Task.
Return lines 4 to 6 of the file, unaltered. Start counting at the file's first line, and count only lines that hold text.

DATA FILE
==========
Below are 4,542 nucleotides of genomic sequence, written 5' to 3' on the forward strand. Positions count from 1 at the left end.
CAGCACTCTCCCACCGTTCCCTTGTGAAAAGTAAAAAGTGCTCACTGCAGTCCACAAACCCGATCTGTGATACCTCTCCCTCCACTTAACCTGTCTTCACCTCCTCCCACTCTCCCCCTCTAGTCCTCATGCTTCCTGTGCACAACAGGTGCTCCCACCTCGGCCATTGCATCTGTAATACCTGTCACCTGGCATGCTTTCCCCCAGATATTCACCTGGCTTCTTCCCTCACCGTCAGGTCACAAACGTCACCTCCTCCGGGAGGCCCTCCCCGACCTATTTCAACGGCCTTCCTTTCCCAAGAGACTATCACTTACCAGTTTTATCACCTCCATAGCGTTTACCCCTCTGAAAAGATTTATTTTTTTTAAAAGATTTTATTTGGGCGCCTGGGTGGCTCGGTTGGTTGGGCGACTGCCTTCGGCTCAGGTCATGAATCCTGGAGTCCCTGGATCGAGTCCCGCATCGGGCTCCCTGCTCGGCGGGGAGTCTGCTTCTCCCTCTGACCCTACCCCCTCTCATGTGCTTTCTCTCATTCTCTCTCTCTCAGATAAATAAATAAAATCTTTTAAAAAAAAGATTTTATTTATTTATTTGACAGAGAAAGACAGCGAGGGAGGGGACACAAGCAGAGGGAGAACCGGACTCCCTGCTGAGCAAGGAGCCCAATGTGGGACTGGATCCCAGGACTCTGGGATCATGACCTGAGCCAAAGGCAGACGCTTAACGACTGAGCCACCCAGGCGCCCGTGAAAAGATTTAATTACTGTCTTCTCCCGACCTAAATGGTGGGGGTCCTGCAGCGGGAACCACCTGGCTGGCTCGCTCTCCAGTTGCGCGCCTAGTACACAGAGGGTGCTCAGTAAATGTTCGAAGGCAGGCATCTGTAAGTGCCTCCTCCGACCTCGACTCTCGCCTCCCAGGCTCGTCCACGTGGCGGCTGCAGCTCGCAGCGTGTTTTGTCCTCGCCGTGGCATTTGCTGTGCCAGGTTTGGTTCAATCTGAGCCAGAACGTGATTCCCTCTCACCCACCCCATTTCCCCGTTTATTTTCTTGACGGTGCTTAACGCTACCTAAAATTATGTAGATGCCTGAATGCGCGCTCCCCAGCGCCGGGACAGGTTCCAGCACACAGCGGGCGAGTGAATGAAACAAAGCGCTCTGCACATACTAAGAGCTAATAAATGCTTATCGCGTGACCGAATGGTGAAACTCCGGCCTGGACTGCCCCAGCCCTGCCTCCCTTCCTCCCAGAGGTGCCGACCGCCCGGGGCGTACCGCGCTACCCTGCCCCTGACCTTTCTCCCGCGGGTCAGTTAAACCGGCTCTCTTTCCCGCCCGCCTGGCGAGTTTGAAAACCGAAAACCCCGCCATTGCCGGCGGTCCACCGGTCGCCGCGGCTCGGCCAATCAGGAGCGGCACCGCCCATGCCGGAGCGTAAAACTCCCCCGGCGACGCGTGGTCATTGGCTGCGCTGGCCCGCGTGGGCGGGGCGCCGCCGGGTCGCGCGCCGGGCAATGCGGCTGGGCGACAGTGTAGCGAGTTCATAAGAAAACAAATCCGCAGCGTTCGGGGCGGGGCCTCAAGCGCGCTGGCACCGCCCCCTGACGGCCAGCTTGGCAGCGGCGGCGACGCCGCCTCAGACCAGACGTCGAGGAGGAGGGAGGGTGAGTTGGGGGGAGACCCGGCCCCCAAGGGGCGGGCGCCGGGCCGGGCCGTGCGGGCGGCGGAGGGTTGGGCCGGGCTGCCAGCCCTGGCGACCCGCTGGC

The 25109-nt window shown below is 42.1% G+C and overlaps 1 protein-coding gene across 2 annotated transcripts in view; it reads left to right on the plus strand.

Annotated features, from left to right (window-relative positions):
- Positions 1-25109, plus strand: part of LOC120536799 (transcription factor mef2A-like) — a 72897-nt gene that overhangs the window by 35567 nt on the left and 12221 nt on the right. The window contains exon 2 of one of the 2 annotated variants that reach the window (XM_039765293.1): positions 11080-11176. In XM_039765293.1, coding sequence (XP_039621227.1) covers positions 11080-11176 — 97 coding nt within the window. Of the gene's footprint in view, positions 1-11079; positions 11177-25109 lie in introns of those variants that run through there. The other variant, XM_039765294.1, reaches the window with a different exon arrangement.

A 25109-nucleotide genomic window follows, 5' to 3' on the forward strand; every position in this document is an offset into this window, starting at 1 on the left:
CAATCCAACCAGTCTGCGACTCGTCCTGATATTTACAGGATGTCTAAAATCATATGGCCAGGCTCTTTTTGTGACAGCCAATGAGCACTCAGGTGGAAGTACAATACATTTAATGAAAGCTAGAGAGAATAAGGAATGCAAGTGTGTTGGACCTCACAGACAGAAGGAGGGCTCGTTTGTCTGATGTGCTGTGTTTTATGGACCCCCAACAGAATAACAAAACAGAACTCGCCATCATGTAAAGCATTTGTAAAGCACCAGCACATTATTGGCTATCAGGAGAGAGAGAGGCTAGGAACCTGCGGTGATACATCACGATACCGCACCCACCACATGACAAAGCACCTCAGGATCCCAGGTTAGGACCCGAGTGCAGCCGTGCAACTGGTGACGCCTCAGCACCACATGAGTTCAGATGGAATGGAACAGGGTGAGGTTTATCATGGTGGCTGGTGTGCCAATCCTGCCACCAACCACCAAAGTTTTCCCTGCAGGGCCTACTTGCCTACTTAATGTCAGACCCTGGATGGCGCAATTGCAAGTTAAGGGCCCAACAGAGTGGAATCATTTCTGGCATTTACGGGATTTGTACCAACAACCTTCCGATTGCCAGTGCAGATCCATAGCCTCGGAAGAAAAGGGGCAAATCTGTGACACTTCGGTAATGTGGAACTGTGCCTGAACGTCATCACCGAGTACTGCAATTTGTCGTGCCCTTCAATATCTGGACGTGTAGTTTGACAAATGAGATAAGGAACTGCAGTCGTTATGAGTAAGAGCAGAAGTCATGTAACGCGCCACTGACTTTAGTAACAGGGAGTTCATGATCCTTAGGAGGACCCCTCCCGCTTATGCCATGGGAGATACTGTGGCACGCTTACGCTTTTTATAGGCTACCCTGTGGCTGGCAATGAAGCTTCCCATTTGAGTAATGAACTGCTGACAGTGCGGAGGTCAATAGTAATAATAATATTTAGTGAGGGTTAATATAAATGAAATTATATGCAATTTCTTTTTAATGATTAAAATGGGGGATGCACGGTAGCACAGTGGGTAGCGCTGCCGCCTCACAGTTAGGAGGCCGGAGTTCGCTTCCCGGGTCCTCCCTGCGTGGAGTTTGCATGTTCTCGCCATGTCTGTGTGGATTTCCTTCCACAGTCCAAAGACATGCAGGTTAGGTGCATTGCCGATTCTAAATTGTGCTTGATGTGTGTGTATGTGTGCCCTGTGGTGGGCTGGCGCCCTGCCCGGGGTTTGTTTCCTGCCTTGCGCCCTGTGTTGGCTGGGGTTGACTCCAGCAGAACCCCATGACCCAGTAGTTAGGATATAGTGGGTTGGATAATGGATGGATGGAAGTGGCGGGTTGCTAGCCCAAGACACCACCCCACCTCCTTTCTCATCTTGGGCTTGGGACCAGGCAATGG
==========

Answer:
Annotated features, from left to right (window-relative positions):
- Positions 1-25109, plus strand: part of LOC120536799 (transcription factor mef2A-like) — a 72897-nt gene that overhangs the window by 35567 nt on the left and 12221 nt on the right. The window contains exon 2 of one of the 2 annotated variants that reach the window (XM_039765293.1): positions 11080-11176. In XM_039765293.1, coding sequence (XP_039621227.1) covers positions 11080-11176 — 97 coding nt within the window. Of the gene's footprint in view, positions 1-11079; positions 11177-25109 lie in introns of those variants that run through there. The other variant, XM_039765294.1, reaches the window with a different exon arrangement.

A 25109-nucleotide genomic window follows, 5' to 3' on the forward strand; every position in this document is an offset into this window, starting at 1 on the left: